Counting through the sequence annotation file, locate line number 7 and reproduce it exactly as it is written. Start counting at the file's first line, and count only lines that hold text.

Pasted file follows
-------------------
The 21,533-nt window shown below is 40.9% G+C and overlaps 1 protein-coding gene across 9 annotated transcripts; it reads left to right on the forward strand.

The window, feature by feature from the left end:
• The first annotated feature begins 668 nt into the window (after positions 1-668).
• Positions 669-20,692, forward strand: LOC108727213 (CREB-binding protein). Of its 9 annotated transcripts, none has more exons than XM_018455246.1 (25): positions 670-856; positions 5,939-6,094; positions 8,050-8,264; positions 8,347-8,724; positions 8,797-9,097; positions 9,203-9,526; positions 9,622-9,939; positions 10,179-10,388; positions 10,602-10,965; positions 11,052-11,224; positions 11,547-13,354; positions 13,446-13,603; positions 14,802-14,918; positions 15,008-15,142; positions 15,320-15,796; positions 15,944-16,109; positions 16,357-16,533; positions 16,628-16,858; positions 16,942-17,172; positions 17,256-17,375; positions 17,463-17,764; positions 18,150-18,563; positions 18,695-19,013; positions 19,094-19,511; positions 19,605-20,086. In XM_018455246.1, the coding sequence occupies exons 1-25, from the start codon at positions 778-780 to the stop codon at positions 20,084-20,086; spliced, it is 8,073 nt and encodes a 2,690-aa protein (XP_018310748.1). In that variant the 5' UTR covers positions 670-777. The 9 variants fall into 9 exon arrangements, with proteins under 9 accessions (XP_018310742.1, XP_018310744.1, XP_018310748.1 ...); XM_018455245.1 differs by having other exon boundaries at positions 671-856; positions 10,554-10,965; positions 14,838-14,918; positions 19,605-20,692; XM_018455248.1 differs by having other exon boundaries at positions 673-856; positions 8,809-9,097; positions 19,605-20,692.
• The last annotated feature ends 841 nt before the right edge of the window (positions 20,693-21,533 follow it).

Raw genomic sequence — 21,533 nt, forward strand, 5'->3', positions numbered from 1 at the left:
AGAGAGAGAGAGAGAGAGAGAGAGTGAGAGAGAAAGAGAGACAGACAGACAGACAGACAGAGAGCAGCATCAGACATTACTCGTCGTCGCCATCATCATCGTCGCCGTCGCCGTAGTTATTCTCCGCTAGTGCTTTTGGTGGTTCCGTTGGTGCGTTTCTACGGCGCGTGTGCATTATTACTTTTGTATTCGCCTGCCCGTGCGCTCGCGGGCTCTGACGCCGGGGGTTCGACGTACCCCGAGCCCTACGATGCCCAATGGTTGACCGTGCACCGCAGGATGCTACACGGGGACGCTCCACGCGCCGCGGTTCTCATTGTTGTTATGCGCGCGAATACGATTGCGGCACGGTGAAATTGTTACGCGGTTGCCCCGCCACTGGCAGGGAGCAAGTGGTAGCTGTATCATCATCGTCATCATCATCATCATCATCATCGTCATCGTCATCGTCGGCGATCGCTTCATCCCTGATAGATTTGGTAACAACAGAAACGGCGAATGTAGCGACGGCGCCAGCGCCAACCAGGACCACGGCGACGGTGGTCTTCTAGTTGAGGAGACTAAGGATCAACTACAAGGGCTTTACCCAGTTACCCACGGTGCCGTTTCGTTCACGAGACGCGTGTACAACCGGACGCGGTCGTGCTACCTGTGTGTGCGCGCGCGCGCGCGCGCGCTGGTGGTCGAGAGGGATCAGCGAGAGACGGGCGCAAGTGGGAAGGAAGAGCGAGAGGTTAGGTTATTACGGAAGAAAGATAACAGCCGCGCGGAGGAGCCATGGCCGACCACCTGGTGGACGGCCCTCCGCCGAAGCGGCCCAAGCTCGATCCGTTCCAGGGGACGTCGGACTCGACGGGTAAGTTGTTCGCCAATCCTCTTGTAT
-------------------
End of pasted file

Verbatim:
AGAGAGAGAGAGAGAGAGAGAGAGTGAGAGAGAAAGAGAGACAGACAGACAGACAGACAGAGAGCAGCATCAGACATTACTCGTCGTCGCCATCATCATCGTCGCCGTCGCCGTAGTTATTCTCCGCTAGTGCTTTTGGTGGTTCCGTTGGTGCGTTTCTACGGCGCGTGTGCATTATTACTTTTGTATTCGCCTGCCCGTGCGCTCGCGGGCTCTGACGCCGGGGGTTCGACGTACCCCGAGCCCTACGATGCCCAATGGTTGACCGTGCACCGCAGGATGCTACACGGGGACGCTCCACGCGCCGCGGTTCTCATTGTTGTTATGCGCGCGAATACGATTGCGGCACGGTGAAATTGTTACGCGGTTGCCCCGCCACTGGCAGGGAGCAAGTGGTAGCTGTATCATCATCGTCATCATCATCATCATCATCATCGTCATCGTCATCGTCGGCGATCGCTTCATCCCTGATAGATTTGGTAACAACAGAAACGGCGAATGTAGCGACGGCGCCAGCGCCAACCAGGACCACGGCGACGGTGGTCTTCTAGTTGAGGAGACTAAGGATCAACTACAAGGGCTTTACCCAGTTACCCACGGTGCCGTTTCGTTCACGAGACGCGTGTACAACCGGACGCGGTCGTGCTACCTGTGTGTGCGCGCGCGCGCGCGCGCGCTGGTGGTCGAGAGGGATCAGCGAGAGACGGGCGCAAGTGGGAAGGAAGAGCGAGAGGTTAGGTTATTACGGAAGAAAGATAACAGCCGCGCGGAGGAGCCATGGCCGACCACCTGGTGGACGGCCCTCCGCCGAAGCGGCCCAAGCTCGATCCGTTCCAGGGGACGTCGGACTCGACGGGTAAGTTGTTCGCCAATCCTCTTGTAT